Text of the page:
Starbucks hiking prices
Starbucks wants a little extra change for that latte.
The Seattle-based coffee company says it's hiking prices on average by 1 percent nationally starting on Tuesday. But it says the price for many drinks, such as medium and large brewed coffees and Frappuccinos, won't change in most of its 11,000 U.S. cafes.
For a small brewed coffee, the price will increase by 10 cents at most. Other drinks could increase by more than that.
"Less than a third of beverages will see a small increase in most stores," said Lisa Passe, a Starbucks spokeswoman. The increases will vary by region and may apply to different drinks.
Depending on the market, Starbucks Corp. notes it's the first price hike most customers will have seen in about two years.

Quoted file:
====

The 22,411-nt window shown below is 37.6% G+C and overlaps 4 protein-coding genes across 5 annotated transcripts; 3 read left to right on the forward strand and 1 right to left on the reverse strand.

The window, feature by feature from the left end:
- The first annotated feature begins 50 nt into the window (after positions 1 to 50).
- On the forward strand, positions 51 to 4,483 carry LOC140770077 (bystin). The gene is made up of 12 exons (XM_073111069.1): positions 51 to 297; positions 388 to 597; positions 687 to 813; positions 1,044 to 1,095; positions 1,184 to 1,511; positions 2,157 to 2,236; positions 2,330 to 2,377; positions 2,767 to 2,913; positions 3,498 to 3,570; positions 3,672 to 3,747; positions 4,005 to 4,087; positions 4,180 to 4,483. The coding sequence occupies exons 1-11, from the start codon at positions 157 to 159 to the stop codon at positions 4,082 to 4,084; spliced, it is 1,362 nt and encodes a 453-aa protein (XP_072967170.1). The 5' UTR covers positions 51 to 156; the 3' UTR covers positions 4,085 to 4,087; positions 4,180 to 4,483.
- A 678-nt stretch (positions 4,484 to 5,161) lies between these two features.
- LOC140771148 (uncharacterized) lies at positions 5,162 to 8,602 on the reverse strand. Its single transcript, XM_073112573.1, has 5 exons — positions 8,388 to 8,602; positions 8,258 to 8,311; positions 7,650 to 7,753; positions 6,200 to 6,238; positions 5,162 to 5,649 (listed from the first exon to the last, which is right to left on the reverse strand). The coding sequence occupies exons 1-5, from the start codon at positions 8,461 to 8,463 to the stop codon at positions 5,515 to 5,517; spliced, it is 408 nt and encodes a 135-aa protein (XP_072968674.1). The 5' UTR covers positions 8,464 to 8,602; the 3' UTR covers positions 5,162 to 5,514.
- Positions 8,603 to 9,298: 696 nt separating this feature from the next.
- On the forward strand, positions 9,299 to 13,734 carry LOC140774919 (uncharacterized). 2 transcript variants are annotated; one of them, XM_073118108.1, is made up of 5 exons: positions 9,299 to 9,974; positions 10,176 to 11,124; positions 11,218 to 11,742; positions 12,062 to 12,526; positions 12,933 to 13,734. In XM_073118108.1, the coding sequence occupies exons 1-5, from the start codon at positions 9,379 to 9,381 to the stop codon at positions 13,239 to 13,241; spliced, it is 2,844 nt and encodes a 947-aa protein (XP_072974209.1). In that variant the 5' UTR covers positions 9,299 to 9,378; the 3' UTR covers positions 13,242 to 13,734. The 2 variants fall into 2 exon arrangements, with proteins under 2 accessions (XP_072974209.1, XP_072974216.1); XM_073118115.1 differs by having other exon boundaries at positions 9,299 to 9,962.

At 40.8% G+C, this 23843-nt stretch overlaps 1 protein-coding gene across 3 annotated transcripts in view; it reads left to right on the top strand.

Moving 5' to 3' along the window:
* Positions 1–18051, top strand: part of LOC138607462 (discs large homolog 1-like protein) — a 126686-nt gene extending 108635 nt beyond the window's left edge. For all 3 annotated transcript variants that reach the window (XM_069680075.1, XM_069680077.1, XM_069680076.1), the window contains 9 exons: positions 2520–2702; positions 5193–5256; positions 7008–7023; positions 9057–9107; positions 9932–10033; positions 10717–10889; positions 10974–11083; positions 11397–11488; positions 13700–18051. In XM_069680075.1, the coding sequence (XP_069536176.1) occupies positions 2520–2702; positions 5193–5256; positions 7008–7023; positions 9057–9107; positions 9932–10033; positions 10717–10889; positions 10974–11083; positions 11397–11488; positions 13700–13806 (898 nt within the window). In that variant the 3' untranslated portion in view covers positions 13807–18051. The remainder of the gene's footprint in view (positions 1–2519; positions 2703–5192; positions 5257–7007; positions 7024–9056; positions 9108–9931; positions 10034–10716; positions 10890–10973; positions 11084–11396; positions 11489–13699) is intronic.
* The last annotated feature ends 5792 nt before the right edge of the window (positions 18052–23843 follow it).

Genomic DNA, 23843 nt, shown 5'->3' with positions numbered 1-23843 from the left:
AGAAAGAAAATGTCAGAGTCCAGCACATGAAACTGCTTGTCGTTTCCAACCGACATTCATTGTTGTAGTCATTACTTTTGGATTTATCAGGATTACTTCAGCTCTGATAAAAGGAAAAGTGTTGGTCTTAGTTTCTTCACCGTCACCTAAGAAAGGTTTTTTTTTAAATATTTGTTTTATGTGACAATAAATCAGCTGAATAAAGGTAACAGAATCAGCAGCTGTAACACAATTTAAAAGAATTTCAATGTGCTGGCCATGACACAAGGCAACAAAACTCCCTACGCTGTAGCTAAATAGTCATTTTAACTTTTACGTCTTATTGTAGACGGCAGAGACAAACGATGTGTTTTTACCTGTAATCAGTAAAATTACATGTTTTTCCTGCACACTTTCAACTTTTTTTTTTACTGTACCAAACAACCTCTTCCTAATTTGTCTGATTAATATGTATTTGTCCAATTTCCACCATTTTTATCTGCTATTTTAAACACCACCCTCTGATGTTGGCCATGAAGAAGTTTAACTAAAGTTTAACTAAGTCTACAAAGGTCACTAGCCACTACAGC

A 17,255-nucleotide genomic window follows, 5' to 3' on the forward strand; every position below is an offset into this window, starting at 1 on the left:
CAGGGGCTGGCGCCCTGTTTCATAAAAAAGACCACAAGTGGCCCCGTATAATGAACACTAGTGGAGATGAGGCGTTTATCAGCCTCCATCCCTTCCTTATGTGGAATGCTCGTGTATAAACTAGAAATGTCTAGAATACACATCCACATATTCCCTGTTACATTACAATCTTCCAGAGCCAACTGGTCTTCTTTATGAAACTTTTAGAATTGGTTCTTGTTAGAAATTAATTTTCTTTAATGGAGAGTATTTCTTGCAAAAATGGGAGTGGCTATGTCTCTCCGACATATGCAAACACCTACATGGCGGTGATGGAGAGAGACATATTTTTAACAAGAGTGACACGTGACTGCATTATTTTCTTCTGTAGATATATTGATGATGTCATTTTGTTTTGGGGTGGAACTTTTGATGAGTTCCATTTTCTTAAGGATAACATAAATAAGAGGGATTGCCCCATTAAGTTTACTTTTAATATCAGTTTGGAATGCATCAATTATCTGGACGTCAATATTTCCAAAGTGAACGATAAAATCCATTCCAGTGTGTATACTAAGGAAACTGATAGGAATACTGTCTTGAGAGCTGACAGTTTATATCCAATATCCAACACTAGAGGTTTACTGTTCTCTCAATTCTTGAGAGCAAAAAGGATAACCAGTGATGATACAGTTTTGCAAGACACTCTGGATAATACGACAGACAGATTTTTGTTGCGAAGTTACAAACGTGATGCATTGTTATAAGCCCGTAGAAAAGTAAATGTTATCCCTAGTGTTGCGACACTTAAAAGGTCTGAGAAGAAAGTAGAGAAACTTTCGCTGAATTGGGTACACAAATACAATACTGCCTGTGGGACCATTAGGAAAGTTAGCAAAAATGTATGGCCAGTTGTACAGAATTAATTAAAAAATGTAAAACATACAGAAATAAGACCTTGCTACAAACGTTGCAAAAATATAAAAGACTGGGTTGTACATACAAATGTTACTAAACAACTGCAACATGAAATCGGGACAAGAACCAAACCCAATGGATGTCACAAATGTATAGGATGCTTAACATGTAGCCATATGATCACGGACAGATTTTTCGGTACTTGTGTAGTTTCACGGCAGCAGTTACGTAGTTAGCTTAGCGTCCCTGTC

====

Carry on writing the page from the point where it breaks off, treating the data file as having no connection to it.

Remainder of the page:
The price hike comes despite falling coffee costs that have boosted the company's profits. In the last quarter, Starbucks cited lower coffee costs for a stronger operating margin, which represents the money it pockets from sales after subtracting what it pays to keep stores running.
Olive Garden is luring diners with specials
If the free breadsticks and unlimited soup and salad aren't enough, Olive Garden is hitting the gas on other promotions to get customers through its doors.
Darden Restaurants Inc., which has been struggling to hold onto customers in recent years, said deal offers like its "2 for $25" dinner special helped drive up customer traffic at its flagship Olive Garden and Red Lobster chains in the latest quarter. The strategy raises concerns among some investors, who worry that it's a short-term fix that only hurts profit margins.
The Associated Press